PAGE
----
Image from Walter P. Reuther Library

Detroit had 18 Black-owned hospitals: Detroit City Historian Jamon Jordan explains why they vanished

ACE Team
Submitted on Sun, 02/27/2022 - 11:41

This year, the Association for the Study of African American Life and History set health and wellness as the theme for Black History Month. In Detroit, the history of Black health care is largely a saga of Black physicians who established a parallel medical universe alongside the white hospitals that shunned them and their Black patients. 

In 1844, four Catholic nuns — Loyola Ritchie, Rebecca Delone, Felicia Fenwick and Rosaline Brown — came to Detroit. On June 9, 1845, they established St. Vincent's Hospital, the first hospital in the entire Northwest Territory. It was located at Randolph and Larned in what is now downtown Detroit. 

The first patient — Robert Bridgeman — was a homeless man who had no means to pay for his health care. 

In 1850, the sisters moved to a larger site on Clinton Street near Gratiot and reopened their hospital with a new name — St. Mary’s. In 1879, a larger facility was built. (The original St. Vincent's site is now a parking lot for city council members and their staff.) 

Although these Catholic sisters were dedicated to assisting the poor and downtrodden, including unwed mothers, the homeless, orphans and prostitutes, their pioneering hospital did not provide care for African Americans.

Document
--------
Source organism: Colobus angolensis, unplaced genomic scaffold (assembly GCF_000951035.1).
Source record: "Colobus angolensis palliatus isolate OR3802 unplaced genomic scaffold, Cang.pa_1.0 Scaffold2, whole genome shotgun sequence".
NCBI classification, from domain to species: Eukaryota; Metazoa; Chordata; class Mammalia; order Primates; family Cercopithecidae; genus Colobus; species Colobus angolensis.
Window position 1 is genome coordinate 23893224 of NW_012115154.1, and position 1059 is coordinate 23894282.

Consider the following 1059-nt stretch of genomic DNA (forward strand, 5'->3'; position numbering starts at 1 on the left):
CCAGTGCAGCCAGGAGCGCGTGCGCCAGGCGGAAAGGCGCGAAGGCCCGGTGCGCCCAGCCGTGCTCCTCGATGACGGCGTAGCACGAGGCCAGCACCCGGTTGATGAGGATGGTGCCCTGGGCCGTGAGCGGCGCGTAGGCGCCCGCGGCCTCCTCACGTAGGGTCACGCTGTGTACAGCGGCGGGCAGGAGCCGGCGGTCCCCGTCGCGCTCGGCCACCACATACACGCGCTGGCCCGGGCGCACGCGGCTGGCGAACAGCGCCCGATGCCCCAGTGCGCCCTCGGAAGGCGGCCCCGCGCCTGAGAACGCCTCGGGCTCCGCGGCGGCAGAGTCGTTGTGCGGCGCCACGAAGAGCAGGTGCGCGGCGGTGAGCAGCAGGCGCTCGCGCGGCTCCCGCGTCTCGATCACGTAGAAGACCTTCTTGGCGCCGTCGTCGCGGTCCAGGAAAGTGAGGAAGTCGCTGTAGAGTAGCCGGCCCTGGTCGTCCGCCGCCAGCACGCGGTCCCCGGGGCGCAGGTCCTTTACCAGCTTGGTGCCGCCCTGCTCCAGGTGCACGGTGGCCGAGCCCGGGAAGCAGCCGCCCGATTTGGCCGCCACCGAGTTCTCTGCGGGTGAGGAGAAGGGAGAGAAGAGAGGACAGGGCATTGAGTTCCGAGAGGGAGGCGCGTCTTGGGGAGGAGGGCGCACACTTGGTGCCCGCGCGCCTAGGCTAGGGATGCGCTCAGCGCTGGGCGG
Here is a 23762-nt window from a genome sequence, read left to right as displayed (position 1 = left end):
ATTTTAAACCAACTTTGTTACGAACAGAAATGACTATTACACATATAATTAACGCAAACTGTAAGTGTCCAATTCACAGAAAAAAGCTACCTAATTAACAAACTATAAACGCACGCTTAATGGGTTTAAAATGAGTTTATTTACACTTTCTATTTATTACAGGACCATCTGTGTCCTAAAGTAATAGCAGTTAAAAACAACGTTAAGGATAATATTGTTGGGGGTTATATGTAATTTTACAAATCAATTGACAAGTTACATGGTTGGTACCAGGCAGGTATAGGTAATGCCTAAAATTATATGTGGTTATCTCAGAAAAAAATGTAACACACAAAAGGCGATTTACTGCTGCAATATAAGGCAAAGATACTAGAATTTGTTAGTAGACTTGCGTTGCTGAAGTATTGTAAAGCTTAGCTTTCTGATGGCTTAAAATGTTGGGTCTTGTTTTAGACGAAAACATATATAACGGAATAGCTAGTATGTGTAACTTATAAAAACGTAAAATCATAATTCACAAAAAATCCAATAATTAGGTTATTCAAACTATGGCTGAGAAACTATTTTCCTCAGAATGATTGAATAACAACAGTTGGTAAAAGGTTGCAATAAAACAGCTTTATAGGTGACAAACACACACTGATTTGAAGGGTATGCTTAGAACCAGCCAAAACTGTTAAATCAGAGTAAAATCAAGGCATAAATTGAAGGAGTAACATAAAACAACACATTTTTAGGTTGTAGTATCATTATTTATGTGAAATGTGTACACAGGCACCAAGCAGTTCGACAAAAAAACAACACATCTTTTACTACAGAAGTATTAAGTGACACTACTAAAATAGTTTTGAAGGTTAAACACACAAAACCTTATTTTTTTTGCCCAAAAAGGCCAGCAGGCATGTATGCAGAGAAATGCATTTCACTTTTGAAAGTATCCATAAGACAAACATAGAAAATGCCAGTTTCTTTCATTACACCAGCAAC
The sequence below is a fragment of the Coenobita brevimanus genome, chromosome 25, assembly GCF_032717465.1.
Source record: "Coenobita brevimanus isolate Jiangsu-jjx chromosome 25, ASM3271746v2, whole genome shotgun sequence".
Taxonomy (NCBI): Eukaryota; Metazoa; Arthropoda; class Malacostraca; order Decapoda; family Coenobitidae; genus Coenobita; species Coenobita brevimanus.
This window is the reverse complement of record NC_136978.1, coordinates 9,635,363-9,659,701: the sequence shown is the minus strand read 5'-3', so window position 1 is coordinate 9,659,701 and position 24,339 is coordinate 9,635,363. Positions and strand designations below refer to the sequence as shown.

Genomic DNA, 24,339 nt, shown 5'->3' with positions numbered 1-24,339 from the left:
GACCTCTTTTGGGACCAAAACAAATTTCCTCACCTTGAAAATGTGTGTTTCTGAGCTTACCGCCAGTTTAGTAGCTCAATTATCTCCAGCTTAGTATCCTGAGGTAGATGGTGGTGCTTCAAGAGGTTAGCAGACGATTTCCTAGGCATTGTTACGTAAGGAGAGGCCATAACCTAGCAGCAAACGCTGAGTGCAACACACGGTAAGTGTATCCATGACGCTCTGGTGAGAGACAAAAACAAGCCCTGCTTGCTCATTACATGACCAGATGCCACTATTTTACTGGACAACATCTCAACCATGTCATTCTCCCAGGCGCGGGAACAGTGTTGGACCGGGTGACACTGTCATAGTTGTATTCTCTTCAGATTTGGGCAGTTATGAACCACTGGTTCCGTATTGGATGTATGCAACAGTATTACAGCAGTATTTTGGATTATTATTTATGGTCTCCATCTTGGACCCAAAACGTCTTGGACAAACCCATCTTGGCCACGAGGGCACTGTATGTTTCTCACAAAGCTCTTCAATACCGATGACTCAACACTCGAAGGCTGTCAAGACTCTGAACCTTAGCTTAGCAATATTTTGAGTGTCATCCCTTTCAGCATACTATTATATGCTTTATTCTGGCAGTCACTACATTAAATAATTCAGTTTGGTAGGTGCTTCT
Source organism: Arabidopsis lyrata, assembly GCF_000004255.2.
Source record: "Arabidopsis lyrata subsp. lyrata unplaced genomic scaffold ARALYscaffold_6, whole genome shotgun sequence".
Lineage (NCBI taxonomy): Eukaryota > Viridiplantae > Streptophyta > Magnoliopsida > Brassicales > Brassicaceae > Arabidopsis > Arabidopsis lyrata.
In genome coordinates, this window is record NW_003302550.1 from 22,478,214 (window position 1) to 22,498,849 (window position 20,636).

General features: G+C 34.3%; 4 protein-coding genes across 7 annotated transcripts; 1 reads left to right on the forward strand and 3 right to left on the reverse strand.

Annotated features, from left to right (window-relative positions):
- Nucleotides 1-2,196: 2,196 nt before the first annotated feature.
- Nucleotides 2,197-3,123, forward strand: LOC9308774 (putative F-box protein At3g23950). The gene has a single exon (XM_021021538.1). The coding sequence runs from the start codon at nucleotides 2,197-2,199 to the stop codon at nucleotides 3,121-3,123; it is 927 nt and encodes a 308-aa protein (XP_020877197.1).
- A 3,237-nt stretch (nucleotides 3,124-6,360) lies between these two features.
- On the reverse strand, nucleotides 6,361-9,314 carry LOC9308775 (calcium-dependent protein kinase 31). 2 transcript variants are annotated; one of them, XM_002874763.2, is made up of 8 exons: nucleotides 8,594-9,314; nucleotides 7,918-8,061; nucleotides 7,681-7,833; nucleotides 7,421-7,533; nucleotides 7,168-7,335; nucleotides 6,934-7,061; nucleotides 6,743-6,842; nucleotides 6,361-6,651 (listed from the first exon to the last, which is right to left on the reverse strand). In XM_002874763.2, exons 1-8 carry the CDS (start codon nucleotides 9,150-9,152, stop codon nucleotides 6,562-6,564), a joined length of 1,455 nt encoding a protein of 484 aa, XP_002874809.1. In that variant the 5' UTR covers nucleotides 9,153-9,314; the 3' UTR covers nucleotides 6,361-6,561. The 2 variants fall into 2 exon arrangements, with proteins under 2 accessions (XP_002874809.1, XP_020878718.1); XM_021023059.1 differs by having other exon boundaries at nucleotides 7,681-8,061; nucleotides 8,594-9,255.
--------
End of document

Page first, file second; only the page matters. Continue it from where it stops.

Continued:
Dr. Joseph Ferguson, the first Black doctor to practice in Detroit, was born in Virginia in 1821. After attending Cleveland Medical School, he moved to Detroit in 1857 and became a conductor and stationmaster on the Underground Railroad. He was present at the Detroit meeting where Frederick Douglass and John Brown met on March 12, 1859, a few months before Brown was hanged for leading an abortive raid on the federal armory at Harper's Ferry, Virginia. 

After the Civil War broke out, Ferguson became a leader in the movement to provide public education for Black children, who were then denied admission to Detroit public schools. In 1863, he provided medical care to the dozens of African American Detroiters attacked by white mobs in a race riot that year. 

When the war ended, Ferguson returned to his medical education, becoming the first Black student at what is now the Wayne State University School of Medicine. In 1869, the same year he received his medical degree, Ferguson became one of the plaintiffs in Workman v. Detroit Board of Education, a lawsuit that challenged segregated and inferior schooling for African American students. As a result of that lawsuit, his son, William Ferguson would attend the first racially integrated kindergarten class, and grow up to become the first African American in the Michigan Legislature. 

Ferguson dedicated his life to serving Detroit's black residents, and he embodied the idea that the struggles for civil rights and equitable health care were inextricably intertwined. But although he lived just five blocks from St. Mary's, neither he nor any other Black doctor could practice there, or at any of the other Detroit hospitals that existed in his lifetime. 

Even a century later, when doctors bought St. Mary's hospital and renamed it Detroit Memorial Hospital, African Americans could only be seen if they were admitted by a white physician, and most were segregated in a Colored Ward on the hospital's 4th floor. 

In all of its incarnations — St. Vincent’s, St. Mary’s and Detroit Memorial, the hospital discriminated against African American patients, establishing a tradition of health care inequity that has persisted into the 21st Century.  

In 1863, Harper Hospital opened as a military hospital to treat injured and sick Civil War soldiers, including African Americans who had fought for the Union in the U.S. Colored Troops. Three years later, it became a general hospital. But it would be nearly another century before African American physicians were finally allowed to practice at Harper in 1960.